Wednesday, 18 September 2013
Berlin culture clash - By Derek Lord
Recently my son and I boarded a plane for Berlin. After a short-lived relationship with a young lady from that city Barry had developed an urge to see the place and since I have always had a certain fascination with the former capital of the Third Reich we had booked a city break through our local travel agent a few weeks before the Icelandic volcano brought air travel to a standstill. It was doubtful whether we would get away or not and, if we did, whether we would get back home on Monday as scheduled. The travel agent assured me that if we had to stay on for a few more days they would reimburse us for any added costs so that alleviated some of my worries. As we took our seats on the plane we found ourselves surrounded on all sides by a large group of inebriated Glaswegian males sporting T-shirts with the slogan Berlin Stag Tour 2013 emblazoned on the back. This was followed by a list of the names of all the participants in this Germanic odyssey. This was perhaps not too wise a move given that there was every chance that this mob would fall foul of the law during their booze-fuelled stay, in which case the polizei would only have to catch one of the gang to know the identity of every one of his mates. On the front of their shirts was a picture of a large banger with “Would you like a sausage” printed underneath. Whoever designed the shirts had obviously some inkling of the eating habits of the German citizenry. As I was to learn over the next few days Germans seem to exist solely on one form of sausage or another. The members of the stag party commandeered the drinks trolley as soon as it appeared among them and it didn’t move for the next two hours as the stewardesses dispensed every alcoholic beverage they had. Tough luck on any of the other passengers who fancied a tipple but the trolley dollies seemed only too happy to lap up the attention they were receiving from the revellers and given that they were not the most pulchritudinous stewardesses I have ever seen this was hardly surprising. As the drinks went down the noise levels went up. By the time we reached our destination it felt as if we were sitting in the middle of a riot. I was never so glad to get off a plane in my life.
The following night I bumped into the party animals once more when I went into one of the many so-called Irish bars in the city. They were on an extended pub crawl and didn’t stay too long. I was relieved to hear that they were going home a day earlier than me. I couldn’t have stuck another two hours with that crowd.
The only other heavy drinkers I came across over the weekend were a squad of Englishmen. At no time did I see anything like the sort of behaviour that we get in any Scottish city at the weekend with drunken lassies tottering along uncertainly on their six-inch heels, screaming at the tops of their voices, while the young men throw up in doorways. And yet the Germans have much more lax laws when it comes to drink. There is no ban on drinking in the street. In fact every second young person is carrying a bottle of beer. This is possibly because a bottle of beer costs about 30p in a shop and about £4 in a bar. And you thought that beer was cheap in our supermarkets. So much for our politicians’ minimum price argument. In Germany the beer is less than half the price in the shops that it is here but the Germans don’t take advantage of the cheap booze to drink themselves into a coma. They drink sensibly. Their idea of a good night out is to sit in a restaurant with their friends and have a good blether while they eat and drink in moderation. One upmarket bistro that I visited even had a large smoking section sandwiched between the eating areas with huge extractor fans cleaning the air. Perhaps the Germans have learned not to be dictated to by their politicians after the trouble it got them into last time. In one pub I visited the topers were smoking away to their heart’s content. I asked the publican how he got round the law and he explained that he was willing to take the chance of being caught. It was either that or go out of business as his customers would just go somewhere where they could smoke and there are plenty of other pubs who cock a snook at the authorities. He said that he was amazed at the way the Irish and Scots had caved in to the anti-smoking legislation without a fight but he suspected that it was because the fines here are three times what they are in Germany.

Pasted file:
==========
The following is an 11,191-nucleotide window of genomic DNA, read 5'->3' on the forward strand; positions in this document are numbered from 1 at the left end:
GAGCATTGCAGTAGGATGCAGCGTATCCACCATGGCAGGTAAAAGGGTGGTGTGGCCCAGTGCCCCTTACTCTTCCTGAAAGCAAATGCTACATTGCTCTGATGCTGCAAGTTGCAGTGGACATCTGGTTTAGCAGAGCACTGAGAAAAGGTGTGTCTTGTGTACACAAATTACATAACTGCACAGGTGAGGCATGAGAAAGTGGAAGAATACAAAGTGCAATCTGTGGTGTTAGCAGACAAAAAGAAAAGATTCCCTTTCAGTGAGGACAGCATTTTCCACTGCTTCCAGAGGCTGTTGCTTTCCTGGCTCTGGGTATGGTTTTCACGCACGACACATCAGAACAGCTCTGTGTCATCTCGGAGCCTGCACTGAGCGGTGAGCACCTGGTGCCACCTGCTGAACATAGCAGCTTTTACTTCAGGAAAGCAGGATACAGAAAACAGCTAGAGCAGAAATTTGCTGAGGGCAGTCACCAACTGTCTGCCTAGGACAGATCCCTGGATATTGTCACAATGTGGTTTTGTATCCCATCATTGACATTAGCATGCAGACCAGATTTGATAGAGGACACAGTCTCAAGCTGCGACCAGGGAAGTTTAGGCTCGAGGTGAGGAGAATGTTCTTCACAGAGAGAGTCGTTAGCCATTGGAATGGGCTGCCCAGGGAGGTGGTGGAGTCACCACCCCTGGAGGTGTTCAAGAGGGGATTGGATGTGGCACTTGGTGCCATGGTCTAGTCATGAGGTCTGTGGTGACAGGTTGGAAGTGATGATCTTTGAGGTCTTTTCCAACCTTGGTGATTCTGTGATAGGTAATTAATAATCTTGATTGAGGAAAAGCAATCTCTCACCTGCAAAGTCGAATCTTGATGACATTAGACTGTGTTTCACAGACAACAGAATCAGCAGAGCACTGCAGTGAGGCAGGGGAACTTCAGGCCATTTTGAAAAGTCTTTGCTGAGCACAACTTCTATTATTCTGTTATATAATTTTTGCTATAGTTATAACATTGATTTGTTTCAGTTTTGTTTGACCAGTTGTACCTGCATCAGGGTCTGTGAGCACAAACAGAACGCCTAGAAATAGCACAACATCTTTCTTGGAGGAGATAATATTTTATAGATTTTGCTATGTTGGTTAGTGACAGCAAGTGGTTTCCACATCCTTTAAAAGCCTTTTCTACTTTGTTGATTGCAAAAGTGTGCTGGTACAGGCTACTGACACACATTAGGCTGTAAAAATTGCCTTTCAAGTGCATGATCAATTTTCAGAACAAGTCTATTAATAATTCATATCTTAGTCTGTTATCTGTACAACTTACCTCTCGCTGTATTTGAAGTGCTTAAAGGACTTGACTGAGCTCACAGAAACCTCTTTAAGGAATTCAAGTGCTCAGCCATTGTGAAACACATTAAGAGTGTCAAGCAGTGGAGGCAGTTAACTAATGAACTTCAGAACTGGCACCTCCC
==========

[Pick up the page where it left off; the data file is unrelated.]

By Derek Lord